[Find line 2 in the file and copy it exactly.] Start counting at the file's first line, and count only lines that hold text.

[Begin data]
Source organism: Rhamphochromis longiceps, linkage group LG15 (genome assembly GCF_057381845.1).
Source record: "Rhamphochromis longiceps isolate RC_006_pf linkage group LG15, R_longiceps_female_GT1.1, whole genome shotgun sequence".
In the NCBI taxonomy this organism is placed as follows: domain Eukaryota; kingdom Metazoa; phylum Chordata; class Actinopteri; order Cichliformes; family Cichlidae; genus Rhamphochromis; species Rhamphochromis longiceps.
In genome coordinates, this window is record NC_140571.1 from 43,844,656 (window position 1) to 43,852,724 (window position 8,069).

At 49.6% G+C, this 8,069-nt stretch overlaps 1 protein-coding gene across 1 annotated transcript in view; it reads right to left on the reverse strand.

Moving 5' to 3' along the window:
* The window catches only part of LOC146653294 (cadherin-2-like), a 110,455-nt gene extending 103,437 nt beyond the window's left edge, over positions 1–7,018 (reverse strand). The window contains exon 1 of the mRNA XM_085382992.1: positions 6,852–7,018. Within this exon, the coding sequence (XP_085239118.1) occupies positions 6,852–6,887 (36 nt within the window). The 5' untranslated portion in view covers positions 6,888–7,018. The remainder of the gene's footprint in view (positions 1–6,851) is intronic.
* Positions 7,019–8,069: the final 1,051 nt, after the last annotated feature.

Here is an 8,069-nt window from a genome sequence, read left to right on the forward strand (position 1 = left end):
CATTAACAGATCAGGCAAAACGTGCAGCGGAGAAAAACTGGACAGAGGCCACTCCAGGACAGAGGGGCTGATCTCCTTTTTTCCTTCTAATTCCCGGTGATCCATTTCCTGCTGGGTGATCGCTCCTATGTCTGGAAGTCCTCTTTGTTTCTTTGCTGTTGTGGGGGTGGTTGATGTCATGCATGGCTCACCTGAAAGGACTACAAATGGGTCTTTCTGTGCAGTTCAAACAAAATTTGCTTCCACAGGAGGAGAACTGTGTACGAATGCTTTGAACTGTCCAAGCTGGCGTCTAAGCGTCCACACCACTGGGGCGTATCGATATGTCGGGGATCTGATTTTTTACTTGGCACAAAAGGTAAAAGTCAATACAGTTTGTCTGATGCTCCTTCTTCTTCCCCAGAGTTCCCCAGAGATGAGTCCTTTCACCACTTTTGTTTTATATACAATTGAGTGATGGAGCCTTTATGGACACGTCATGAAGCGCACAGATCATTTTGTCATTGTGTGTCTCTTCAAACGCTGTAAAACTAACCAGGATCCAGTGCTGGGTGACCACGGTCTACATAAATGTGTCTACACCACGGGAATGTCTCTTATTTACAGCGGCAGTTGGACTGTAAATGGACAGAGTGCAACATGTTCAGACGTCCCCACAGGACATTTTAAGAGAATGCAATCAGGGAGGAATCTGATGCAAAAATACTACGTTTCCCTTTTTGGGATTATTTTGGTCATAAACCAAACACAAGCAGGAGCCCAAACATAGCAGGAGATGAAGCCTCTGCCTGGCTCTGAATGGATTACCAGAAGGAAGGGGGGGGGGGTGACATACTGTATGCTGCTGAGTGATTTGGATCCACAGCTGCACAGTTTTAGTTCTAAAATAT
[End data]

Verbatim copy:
Source record: "Rhamphochromis longiceps isolate RC_006_pf linkage group LG15, R_longiceps_female_GT1.1, whole genome shotgun sequence".